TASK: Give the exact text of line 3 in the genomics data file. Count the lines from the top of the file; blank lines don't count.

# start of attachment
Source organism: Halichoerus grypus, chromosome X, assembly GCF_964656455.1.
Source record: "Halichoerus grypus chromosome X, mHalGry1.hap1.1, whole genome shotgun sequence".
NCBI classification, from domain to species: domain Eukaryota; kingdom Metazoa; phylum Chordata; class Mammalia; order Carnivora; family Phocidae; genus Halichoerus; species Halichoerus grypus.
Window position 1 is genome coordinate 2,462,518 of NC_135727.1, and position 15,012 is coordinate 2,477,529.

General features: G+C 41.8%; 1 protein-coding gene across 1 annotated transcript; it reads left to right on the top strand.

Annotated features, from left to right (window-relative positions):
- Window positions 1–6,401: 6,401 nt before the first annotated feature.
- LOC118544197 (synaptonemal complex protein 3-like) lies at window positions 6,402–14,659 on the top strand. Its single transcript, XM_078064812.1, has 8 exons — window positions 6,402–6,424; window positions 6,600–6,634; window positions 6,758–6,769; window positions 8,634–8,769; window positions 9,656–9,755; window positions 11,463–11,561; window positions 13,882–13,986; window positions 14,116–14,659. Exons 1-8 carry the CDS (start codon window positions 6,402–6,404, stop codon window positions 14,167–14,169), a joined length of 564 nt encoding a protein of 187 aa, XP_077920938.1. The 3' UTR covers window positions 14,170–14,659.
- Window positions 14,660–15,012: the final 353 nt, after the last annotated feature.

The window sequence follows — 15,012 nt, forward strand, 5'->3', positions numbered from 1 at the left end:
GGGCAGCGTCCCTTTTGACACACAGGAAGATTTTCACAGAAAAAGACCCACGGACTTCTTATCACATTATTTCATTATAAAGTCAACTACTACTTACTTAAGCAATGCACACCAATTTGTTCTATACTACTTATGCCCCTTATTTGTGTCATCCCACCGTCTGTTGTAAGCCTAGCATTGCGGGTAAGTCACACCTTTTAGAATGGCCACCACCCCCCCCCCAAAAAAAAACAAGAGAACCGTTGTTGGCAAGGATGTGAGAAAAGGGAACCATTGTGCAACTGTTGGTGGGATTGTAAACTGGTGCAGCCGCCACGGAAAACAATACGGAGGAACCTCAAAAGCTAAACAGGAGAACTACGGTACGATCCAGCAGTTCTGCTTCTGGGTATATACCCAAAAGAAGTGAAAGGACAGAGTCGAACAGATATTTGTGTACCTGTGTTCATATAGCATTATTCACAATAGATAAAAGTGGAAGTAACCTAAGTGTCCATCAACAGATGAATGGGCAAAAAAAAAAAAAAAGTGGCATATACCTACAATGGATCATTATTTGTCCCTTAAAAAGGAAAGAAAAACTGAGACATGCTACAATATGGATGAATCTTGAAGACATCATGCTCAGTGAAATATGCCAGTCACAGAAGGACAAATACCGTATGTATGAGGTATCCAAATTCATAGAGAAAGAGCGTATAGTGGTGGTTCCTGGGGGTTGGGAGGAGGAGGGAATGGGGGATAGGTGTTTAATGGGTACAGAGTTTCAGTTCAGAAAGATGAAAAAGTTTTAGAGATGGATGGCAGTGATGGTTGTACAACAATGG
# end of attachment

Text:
NCBI classification, from domain to species: domain Eukaryota; kingdom Metazoa; phylum Chordata; class Mammalia; order Carnivora; family Phocidae; genus Halichoerus; species Halichoerus grypus.